CDC finds holes in restaurant food safety systems

Plate of burgers and fries
Plate of burgers and fries

ddsign_stock / iStockphoto

A set of studies released this week by the Centers for Disease Control and Prevention (CDC) and its partners points to widespread holes in restaurant food safety systems, such as risky handling of ground beef and chicken and too-warm shipping temperatures for leafy greens.

At the same time, the CDC announced plans for a new surveillance system designed to help state and local health departments identify underlying factors that contribute to foodborne disease outbreaks in restaurants and other food service venues.

The research findings, published this week in the Journal of Food Protection, deal with the handling of ground beef, chicken, and leafy greens and with sick food workers.

The studies were conducted by the Environmental Health Specialists Network (EHS-Net), which includes experts from the CDC, state and local agencies, the Food and Drug Administration (FDA), and the US Department of Agriculture.

In a press release about the studies, the CDC noted that more than half of all foodborne disease outbreaks in the United States are associated with restaurants, delis, banquet facilities, schools, and other institutions.

Hamburger guesswork

The ground beef study involved interviews with managers and observations of ground beef preparation at 385 restaurants in eight states: California, Colorado, Connecticut, Georgia, Minnesota, New York, Oregon, and Tennessee. Two thirds of the restaurants were chain-owned, and a third were independent.

Among the key findings, according to the study and a CDC summary:

  • Eighty-one percent of restaurants used subjective measures of hamburger doneness, and 49% said they never checked the final cooking temperature
  • At least two risky handling practices were seen in 53% of restaurants
  • In 62% of restaurants in which workers used bare hands to handle raw ground beef, they did not wash their hands after handling it.
  • Only 1% of restaurants reported buying irradiated ground beef, and 29% were unfamiliar with the product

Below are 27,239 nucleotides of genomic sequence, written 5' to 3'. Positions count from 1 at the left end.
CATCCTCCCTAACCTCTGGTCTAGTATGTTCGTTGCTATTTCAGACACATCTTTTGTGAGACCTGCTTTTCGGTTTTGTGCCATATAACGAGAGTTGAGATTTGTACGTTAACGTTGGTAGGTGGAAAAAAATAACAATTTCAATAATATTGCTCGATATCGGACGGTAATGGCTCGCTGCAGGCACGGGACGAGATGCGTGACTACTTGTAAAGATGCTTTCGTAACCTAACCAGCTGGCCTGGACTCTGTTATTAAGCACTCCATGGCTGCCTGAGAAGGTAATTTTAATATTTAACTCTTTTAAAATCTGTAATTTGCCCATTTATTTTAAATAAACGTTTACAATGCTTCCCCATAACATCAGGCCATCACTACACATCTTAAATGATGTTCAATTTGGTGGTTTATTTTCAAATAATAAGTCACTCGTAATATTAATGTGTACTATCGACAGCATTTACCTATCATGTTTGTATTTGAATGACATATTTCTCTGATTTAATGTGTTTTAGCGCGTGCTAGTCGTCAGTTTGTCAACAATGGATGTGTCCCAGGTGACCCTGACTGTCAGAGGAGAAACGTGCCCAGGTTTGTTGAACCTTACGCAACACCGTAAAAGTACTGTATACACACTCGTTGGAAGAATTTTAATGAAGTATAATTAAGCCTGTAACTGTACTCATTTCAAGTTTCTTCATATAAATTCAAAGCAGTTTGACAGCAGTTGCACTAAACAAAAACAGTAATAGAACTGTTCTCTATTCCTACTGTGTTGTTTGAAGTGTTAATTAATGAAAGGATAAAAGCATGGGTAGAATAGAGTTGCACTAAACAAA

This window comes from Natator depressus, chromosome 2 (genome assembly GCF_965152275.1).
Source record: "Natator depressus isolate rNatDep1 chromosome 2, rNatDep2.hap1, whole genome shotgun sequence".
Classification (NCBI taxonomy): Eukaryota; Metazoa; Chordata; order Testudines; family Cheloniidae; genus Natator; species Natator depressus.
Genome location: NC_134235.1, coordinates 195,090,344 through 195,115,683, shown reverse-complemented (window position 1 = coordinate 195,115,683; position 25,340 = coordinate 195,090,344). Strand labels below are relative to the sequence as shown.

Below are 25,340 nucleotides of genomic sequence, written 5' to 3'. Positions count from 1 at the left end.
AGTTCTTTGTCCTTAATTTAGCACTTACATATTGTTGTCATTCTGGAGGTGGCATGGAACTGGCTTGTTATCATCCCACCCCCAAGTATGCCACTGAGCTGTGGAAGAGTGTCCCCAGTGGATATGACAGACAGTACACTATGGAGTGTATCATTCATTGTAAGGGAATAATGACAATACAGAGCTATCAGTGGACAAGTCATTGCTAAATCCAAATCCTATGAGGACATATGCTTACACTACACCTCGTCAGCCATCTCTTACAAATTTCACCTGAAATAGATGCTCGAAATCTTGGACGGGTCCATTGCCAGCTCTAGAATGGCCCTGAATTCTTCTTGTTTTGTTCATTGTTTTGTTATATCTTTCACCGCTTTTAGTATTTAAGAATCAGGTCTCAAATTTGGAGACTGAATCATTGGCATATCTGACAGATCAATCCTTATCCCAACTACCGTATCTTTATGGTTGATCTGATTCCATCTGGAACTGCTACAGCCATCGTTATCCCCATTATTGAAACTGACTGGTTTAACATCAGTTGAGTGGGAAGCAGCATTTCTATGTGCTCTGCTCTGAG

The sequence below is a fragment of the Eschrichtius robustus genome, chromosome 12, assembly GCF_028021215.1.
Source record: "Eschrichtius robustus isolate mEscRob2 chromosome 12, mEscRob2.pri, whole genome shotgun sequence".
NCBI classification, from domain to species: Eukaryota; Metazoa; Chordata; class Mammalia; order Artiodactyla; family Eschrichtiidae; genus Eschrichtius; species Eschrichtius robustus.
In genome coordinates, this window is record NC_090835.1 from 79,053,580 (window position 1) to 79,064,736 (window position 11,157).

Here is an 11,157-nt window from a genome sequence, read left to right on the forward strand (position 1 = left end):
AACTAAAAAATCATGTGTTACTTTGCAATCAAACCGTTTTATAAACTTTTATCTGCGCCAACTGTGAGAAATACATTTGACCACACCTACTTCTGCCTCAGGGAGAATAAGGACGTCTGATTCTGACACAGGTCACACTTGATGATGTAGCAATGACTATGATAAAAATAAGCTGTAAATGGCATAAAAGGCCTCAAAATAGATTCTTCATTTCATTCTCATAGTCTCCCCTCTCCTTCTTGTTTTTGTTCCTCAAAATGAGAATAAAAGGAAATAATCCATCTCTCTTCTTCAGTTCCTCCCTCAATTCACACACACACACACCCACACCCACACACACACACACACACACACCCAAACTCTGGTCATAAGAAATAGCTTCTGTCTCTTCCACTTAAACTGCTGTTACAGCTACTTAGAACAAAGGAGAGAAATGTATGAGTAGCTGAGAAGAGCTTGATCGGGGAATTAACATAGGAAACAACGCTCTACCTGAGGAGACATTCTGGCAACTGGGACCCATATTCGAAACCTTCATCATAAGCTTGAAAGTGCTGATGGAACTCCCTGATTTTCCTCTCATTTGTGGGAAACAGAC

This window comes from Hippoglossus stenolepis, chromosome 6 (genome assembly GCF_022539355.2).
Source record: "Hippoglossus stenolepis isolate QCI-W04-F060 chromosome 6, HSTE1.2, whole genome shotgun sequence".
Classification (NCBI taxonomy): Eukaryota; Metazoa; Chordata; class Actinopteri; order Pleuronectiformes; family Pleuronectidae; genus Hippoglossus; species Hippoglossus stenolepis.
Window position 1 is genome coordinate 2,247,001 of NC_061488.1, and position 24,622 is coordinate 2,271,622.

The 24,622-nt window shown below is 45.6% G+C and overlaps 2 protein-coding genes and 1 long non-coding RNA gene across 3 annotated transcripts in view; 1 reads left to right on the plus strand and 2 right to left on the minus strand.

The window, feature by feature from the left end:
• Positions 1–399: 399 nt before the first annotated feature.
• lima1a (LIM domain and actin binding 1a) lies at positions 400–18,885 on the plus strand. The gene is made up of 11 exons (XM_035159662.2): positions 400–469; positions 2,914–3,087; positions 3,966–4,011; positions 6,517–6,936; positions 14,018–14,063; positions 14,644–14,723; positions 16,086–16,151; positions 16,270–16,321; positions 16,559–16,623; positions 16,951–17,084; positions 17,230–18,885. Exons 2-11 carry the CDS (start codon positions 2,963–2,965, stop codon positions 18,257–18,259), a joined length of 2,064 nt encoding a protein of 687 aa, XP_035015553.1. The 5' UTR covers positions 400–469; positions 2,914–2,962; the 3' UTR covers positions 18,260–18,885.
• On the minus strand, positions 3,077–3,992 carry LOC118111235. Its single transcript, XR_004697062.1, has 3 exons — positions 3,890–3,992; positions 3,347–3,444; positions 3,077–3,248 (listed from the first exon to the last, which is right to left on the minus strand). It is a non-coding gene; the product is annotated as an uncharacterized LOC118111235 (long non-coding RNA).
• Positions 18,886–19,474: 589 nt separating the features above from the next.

• Chain restaurants and those with managers certified in food safety had safer practices than others.

For the chicken study, EHS-Net researchers interviewed 448 restaurant managers. They found that many were not following FDA guidance about preventing cross-contamination and cooking chicken properly and that managers "lacked basic food safety knowledge about chicken."

For example, 40% of managers said they never, rarely, or only occasionally designated certain cutting boards exclusively for raw meat, and more than 50% said that thermometers were not used to determine the final cooking temperature of chicken. Further, only 43% of managers knew the recommended final cooking temperature.

Mixed findings on leafy greens

To examine the handling of leafy greens, the researchers interviewed 349 restaurant managers and checked the temperatures of 37 leafy-greens shipments.

Almost two thirds (65%) of managers said they had rejected a leafy-greens shipment at some point because the greens looked or smelled bad, were not in the right temperature range, or were missing a required label.

Almost all of the managers said they kept purchase records for their leafy greens. The authors concluded that most of the restaurants complied with FDA guidelines for rejecting shipments and keeping records, which could be used to trace products in case of contamination, the CDC said.

However, more than half of the tested shipments were above the FDA-recommended temperature of 41ºF, creating a potential for growth of pathogens, the CDC said.

A fourth study, covered in a CIDRAP News item yesterday, was a survey of restaurant workers, which revealed that 20% of them said they had worked while sick with a gastrointestinal illness within the preceding year.

In an accompanying commentary, Craig W. Hedberg, PhD, wrote that sick food workers may pose the greatest risk factor for foodborne disease outbreaks linked to restaurants. He is a professor in the Division of Environmental Health Sciences at the University of Minnesota's School of Public Health in Minneapolis.

"Because infected food workers were identified as the source for half of foodborne norovirus infection outbreaks in the United States from 2001 through 2008 and may have contributed to transmission in over 80% of these outbreaks, eliminating the motivations of workers to work while ill should be a clear priority," he wrote.

New surveillance system

In connection with the studies, the CDC announced plans to launch a surveillance system that state and local agencies can use to investigate environmental factors in foodborne disease outbreaks. The system is called the National Voluntary Environmental Assessment Information System (NVEAIS).

"The system provides an avenue to capture underlying environmental assessment data that describes what happened and how events most likely lead to a foodborne outbreak," the CDC said.

The agency also pledged to provide a free, interactive electronic course "to help state and local health departments investigate foodborne illness outbreaks in restaurants and other food service venues as a member of a larger outbreak response team, identify an outbreak's environmental causes, and recommend appropriate control measures." The course will also be available to the food industry, academia, and the public.

The surveillance system and the course are scheduled to debut early in 2014.

See also:

Dec 2 CDC press release

CDC summaries of new studies, with additional links

Dec 2 CIDRAP News scan on ill worker study

Hedberg commentary in J Food Prot

This week's top reads